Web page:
What Does Doric Mean in Ancient Greece?

Doric is a term used to describe one of the three orders of ancient Greek architecture. The other two orders are the Ionic and the Corinthian. The Doric order is considered the oldest and simplest of the three, with its origins dating back to around 600 BC.

Origins of the Doric Order

The Doric order originated in mainland Greece and was primarily used for temples and other public buildings. It is characterized by its sturdy columns, which are typically fluted and have no base. The capital of a Doric column is also simple, consisting of a circular cushion-like element known as an echinus, topped by a square abacus.

The Elements of a Doric Column

The shaft of a Doric column is usually smooth and can be tapered or have a consistent width throughout. The column itself stands on a platform called a stylobate, which is often decorated with carvings or moldings. Above the columns are typically triglyphs, which are vertical grooves separated by flat blocks called metopes.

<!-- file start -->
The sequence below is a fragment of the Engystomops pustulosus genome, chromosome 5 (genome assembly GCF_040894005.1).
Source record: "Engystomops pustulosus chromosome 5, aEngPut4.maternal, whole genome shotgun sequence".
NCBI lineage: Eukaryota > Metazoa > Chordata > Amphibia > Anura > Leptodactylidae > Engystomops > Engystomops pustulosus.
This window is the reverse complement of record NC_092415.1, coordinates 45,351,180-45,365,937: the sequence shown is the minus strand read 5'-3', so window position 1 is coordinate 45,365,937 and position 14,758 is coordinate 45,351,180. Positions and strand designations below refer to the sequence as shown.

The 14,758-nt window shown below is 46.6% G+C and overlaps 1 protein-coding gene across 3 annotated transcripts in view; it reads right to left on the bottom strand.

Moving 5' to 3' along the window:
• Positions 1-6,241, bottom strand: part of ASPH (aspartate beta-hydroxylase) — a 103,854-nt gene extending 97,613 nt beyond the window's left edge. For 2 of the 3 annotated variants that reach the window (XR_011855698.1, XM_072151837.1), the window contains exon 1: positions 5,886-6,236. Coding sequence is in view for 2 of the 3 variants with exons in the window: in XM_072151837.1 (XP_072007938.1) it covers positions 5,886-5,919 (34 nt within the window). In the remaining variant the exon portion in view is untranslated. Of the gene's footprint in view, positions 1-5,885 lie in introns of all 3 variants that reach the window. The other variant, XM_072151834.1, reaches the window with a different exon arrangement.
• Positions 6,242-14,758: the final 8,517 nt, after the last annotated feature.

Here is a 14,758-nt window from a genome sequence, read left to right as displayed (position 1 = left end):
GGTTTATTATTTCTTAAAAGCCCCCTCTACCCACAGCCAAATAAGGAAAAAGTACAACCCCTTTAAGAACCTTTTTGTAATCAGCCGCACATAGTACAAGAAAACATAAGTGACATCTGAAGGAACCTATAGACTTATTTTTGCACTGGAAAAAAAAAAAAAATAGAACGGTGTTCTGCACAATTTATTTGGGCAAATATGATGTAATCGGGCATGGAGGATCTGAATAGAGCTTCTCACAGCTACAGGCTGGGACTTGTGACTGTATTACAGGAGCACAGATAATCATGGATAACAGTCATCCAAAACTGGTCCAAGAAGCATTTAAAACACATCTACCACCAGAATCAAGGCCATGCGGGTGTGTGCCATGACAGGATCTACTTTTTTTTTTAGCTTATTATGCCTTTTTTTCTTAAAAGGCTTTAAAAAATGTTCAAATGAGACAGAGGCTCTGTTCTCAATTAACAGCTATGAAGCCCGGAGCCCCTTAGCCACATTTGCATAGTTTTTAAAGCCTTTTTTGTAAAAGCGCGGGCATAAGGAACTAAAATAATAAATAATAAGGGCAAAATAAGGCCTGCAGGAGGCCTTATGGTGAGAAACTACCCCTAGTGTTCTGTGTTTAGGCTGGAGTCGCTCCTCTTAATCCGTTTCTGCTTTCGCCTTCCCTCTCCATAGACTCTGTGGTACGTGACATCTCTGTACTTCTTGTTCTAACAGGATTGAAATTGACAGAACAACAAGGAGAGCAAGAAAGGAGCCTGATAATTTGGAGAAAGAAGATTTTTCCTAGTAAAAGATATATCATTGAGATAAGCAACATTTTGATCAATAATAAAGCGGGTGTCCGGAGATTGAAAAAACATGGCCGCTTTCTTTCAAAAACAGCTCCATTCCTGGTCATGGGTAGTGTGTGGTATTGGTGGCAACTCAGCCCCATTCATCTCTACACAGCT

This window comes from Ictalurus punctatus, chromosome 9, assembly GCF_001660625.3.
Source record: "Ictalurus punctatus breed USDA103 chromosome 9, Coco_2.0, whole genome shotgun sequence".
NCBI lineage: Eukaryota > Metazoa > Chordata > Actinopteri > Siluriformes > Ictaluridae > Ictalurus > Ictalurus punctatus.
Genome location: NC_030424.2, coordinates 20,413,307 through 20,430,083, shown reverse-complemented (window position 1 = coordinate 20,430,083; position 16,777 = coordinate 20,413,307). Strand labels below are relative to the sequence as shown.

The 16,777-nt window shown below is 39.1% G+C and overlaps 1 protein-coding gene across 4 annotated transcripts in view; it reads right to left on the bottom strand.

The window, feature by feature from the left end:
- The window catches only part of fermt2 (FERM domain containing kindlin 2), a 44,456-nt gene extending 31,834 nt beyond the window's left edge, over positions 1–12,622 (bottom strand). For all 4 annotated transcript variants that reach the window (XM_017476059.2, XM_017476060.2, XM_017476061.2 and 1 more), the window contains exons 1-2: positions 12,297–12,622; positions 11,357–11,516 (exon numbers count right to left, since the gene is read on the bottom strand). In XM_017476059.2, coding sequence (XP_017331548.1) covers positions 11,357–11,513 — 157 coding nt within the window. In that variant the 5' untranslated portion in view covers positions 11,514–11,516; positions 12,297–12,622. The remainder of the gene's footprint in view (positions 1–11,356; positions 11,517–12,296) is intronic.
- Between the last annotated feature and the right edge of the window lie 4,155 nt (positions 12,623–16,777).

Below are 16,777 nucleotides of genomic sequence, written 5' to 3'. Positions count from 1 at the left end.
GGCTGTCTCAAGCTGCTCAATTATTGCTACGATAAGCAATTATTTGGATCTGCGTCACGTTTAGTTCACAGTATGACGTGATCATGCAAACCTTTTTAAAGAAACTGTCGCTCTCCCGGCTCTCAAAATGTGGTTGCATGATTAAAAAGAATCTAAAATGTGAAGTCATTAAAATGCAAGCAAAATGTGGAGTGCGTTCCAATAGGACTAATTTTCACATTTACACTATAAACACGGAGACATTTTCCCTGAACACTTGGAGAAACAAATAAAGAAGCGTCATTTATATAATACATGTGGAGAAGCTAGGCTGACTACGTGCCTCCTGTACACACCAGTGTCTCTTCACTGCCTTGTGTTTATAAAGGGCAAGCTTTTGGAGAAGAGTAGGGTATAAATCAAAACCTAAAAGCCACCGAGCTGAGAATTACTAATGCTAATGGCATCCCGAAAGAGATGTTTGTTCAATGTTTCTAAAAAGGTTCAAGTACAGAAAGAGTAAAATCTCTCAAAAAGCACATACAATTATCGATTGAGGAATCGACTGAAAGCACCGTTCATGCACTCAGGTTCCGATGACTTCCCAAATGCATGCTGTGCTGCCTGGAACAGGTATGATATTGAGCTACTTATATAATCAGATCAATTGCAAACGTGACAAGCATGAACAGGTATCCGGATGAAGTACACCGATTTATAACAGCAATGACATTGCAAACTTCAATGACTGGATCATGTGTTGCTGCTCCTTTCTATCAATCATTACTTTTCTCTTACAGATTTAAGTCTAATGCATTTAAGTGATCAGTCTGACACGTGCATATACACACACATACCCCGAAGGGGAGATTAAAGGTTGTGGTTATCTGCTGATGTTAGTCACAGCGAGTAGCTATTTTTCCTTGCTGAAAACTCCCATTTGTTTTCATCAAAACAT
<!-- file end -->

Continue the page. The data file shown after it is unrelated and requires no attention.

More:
The Use of the Doric Order

The Doric order was popular in mainland Greece during the Archaic period (600-480 BC) and remained in use throughout the Classical period (480-323 BC). It was particularly favored by Athenian architects, who used it extensively in public buildings such as the Parthenon on the Acropolis.

Doric Architecture Beyond Greece

The influence of Doric architecture extended beyond ancient Greece and can be seen in Roman temples such as the Maison Carrée in Nîmes, France. In fact, elements of the Doric order can be found in many different architectural styles throughout history.


In conclusion, when we talk about ancient Greek architecture, we cannot ignore the impact that the Doric order had on the development of this style. With its simple yet elegant design, it has stood the test of time and remains a popular choice for architects and designers today.